Meteor Shower Calendar 2021: When Is the Next Meteor Shower?

Meteor Shower Dates and Viewing Tips

By Bob Berman
September 13, 2021
Leonid Meteor Shower

An artist’s depiction of the Leonid meteor shower in 1833 which produced one of the most spectacular displays in history.

Edmund Weiss

Get ready for fall’s meteors! When’s the next meteor shower? Our Meteor Shower Calendar for 2021 has the dates, best time to view, number per hour, point of origin, and associated comet—plus, viewing tips!

2021 Meteor Shower Calendar

The dates of major meteor showers do not change much from year to year, though the peak (or “maximum”) of a shower may vary by a day or two. We’ve listed these peak dates in the table below, along with the average number of meteors to expect to see per hour (in prime conditions) and the best viewing time for each shower. More detailed information about each meteor shower can be found below the table.

Find viewing tips for the two biggest meteor showers here: the Perseid Meteor Shower and the Geminid Meteor Shower.

Principal Meteor Showers
Quadrantid Predawn N Jan. 2–3 25
Lyrid Predawn S Apr. 21–22 10 Thatcher
Eta Aquarid Predawn SE May 4–5 10 Halley
Delta Aquarid Predawn S July 28–29 10
Perseid Predawn NE Aug. 11–12 50 Swift-Tuttle
Draconid Late evening NW Oct. 8–10 6 Giacobini-Zinner
Orionid Predawn S Oct. 20–21 15 Halley
Northern Taurid Late evening S Nov. 11–12 3 Encke
Leonid Predawn S Nov. 16–17 10 Tempel-Tuttle
Andromedid Late evening S Nov. 25–27 5 Biela
Geminid All night NE Dec. 13–14 75
Ursid Predawn N Dec. 21–22 5 Tuttle
*May vary by one or two days    **Moonless, rural sky    Bold = most prominent
  • “Predawn” means between midnight and about an hour before morning twilight. Best time to view most major showers.
  • “Late evening” means approximately between 10 p.m. and midnight (or a little past).

Meteor Showers of 2021

Quadrantids | January 2–3, 2021

In the right conditions, the Quadrantids are one of the best meteor showers of the year, as they feature an average of 25 meteors per hour at their peak. Unfortunately, the Quadrantids’ peak is quite short, lasting only from midnight to dawn. In any case, their peak date this year coincides with a bright waning gibbous Moon, which makes it difficult to see the falling meteors.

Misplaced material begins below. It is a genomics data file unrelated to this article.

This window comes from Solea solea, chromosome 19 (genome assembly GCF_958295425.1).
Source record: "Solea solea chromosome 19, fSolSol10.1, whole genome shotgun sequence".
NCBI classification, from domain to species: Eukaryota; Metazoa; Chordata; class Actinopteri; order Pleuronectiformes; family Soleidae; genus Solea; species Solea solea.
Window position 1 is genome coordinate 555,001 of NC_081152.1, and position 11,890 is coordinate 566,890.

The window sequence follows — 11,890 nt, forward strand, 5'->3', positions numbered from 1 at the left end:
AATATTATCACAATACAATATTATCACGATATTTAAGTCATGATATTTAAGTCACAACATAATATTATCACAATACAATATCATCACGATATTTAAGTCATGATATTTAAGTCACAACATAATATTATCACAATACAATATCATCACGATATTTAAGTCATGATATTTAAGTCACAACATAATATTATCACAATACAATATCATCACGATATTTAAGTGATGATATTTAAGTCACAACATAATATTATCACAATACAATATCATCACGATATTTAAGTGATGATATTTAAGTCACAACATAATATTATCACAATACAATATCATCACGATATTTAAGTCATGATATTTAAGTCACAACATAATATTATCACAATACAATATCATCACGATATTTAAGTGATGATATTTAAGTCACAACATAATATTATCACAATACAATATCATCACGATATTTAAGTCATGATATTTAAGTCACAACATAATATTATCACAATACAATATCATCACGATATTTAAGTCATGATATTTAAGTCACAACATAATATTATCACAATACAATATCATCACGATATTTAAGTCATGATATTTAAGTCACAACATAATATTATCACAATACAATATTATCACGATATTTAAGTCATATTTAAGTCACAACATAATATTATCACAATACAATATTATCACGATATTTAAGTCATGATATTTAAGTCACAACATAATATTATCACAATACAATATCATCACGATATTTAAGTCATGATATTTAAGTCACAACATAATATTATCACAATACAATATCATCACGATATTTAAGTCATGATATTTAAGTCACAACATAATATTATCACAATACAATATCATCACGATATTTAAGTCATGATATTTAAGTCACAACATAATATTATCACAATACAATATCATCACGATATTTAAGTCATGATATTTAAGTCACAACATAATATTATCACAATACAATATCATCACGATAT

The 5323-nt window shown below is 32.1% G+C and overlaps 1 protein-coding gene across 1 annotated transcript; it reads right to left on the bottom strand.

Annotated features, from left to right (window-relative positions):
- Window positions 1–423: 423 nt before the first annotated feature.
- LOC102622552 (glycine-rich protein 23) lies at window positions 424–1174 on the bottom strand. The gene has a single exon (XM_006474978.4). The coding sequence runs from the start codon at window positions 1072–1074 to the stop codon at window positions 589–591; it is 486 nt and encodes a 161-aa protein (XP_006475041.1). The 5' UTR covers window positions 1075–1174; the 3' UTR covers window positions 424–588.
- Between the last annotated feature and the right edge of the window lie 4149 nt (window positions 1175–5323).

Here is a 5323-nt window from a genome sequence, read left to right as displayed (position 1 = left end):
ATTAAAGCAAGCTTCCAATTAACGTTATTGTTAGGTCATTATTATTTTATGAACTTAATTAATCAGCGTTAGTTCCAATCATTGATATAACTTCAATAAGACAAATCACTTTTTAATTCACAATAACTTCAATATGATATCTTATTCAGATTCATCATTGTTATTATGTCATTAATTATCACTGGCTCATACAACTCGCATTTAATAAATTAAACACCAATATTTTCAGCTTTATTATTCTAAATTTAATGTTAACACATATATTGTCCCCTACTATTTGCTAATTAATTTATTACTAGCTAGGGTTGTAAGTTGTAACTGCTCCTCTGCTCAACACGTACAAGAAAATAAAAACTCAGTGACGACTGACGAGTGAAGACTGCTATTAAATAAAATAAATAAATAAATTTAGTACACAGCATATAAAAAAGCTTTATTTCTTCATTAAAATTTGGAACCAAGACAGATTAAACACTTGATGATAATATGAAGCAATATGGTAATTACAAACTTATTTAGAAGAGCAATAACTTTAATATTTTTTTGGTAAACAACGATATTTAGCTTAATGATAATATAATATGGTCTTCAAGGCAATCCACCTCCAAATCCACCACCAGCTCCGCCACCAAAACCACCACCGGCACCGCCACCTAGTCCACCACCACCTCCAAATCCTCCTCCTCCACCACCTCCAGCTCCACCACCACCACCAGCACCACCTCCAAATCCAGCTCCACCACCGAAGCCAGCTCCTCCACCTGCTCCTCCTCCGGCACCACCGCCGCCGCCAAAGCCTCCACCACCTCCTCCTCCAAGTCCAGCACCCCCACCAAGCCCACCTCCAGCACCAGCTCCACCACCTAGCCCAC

Lyrids | April 21–22, 2021

The Lyrids reach their peak on the night of April 21–22, 2021, when you can expect to see an average of 10 meteors per hour in dark, clear skies between midnight and dawn. Rarely, the Lyrids produce surges of up to 100 meteors per hour.

This meteor shower is visible from both the Northern and Southern Hemisphere, but is much more active in the Northern Hemisphere, where the meteors’ radiant is high in the sky. This year, the Moon will be in a waxing gibbous phase during the Lyrids’ peak, so the best viewing will be between moonset and dawn on April 22.

Eta Aquarids | May 4–5, 2021

The Eta Aquarids are the result of dust and debris produced by Halley’s Comet as it circles the Sun. This meteor shower is most spectacular in the Southern Hemisphere, where the meteors’ radiant is higher in the sky. In the Northern Hemisphere, Eta Aquarids are often seen closer to the horizon. 

Look for the Eta Aquarids in the early pre-dawn hours of May 5, when 10–20 meteors per hour can be seen in the Northern Hemisphere (and nearly double that in the Southern Hemisphere). 

Delta Aquarids | July 28–29, 2021

The Delta Aquarids get their name from the constellation Aquarius, which they appear to emanate from. A weaker shower, the Delta Aquarids typically reach their peak in late July and produce between 10 and 20 meteors per hour around this time. A truly dark sky offers the best chance at seeing the Delta Aquarids, as they tend to not be as bright as some of the other meteor showers.

This year, the Delta Aquarids mingle with the light of a bright waning gibbous Moon, which will make it more difficult to see these faint meteors. Keep an eye out for them in the pre-dawn hours of July 28, 29, and 30.

Perseids | August 11–13, 2021